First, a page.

A Little Piece of Earth: How to Grow Your Own Food in Small Spaces (Paperback)
A hip, eco-friendly guide with fun and easy projects for all levels. Eating locally has so many benefits—for the planet, for your health, and for your tastebuds—and you can’t get much more local than your very own backyard. But is planting a garden too big a commitment? Then this book is for you. A Little Piece of Earth is all about starting small, with more than fifty self-contained, doable projects. Whether you have a yard, a terrace, a rooftop, or just a windowsill, there are plenty of ideas and inspirations to choose from. Harvest your own precious vanilla pods from a pot indoors. Grow savory shiitakes on a small log in your kitchen. Build a miniature vineyard trellis on your deck or build a raised bed on your patio. Recipes for using your homegrown bounty are sprinkled throughout. Charming illustrations guide you through step-by-step, and there’s a complete resources section. This is about making dirt work for you, taking some control over your food supply, and, most important, enriching your life with the quiet, simple pleasures of produce raised organically with your own hands.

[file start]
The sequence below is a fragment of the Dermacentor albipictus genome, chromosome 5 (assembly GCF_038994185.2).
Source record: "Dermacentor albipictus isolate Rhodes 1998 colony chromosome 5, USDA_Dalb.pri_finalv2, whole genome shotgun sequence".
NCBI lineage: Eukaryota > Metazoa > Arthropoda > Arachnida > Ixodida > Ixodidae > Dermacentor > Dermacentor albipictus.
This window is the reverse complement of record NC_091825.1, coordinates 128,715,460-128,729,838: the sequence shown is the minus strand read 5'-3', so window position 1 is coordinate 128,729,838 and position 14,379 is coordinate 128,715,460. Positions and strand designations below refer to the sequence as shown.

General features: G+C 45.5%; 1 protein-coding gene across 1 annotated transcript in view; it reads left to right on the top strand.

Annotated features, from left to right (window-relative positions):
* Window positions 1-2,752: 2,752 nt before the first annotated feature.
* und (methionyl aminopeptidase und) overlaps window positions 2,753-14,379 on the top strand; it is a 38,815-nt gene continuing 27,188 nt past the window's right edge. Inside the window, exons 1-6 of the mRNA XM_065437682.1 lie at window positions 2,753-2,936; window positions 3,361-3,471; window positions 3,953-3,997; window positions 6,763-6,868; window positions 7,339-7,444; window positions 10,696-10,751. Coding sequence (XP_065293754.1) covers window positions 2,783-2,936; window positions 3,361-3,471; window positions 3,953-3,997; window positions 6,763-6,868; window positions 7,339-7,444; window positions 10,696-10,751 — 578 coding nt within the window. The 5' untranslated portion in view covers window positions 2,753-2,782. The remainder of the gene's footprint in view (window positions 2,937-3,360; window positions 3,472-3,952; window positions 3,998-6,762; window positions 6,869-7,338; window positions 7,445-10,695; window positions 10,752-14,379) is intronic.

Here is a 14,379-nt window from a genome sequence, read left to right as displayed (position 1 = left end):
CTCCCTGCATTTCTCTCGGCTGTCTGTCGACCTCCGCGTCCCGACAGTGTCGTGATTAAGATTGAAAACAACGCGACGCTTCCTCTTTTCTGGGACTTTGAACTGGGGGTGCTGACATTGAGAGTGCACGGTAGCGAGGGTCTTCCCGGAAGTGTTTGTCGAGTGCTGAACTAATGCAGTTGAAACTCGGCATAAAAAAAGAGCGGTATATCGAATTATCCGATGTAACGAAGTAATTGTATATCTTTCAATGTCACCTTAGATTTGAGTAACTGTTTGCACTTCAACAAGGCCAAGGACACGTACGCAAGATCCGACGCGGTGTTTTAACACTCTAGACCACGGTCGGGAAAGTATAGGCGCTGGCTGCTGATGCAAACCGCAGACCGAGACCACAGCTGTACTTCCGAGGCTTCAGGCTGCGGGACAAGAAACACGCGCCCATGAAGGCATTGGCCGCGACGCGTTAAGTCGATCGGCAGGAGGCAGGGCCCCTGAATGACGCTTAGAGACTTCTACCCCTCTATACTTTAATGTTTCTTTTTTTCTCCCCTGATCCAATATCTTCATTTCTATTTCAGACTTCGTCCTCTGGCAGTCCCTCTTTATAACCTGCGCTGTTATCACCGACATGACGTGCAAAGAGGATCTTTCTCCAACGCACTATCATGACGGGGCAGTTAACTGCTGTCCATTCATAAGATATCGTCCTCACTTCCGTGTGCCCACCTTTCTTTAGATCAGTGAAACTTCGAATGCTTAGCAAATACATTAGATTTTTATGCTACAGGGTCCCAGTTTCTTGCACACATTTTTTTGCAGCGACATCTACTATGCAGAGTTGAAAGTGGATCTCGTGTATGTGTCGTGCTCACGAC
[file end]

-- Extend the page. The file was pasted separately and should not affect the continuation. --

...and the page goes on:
About the Author
Maria Finn has written for Saveur, Metropolis, Forbes, The New York Times, ABC.com, and The Los Angeles Times. She is the founder of Prospect & Refuge, a garden-design firm specializing in edibles in urban gardens.
Praise for A Little Piece of Earth: How to Grow Your Own Food in Small Spaces…
"Maria Finn proves that green-thumbed urbanites needn't feel limited to a few houseplants. Charming illustrations accompany instructions for growing lemons, shitake mushrooms, heirloom tomatoes, figs, and more on windowsills, balconies, patios, and rooftops. Chapters on foraging and community gardening round out the book." ~Sierra Club's The Green Life blog
"A small, lovely book about gardening in tight spots: patios, fire escapes, windowsills." ~Entertainment Weekly
"Finn gets you thinking literally outside the box about endless possibilities for growing exotic produce within apartment limits" ~San Francisco Bay Guardian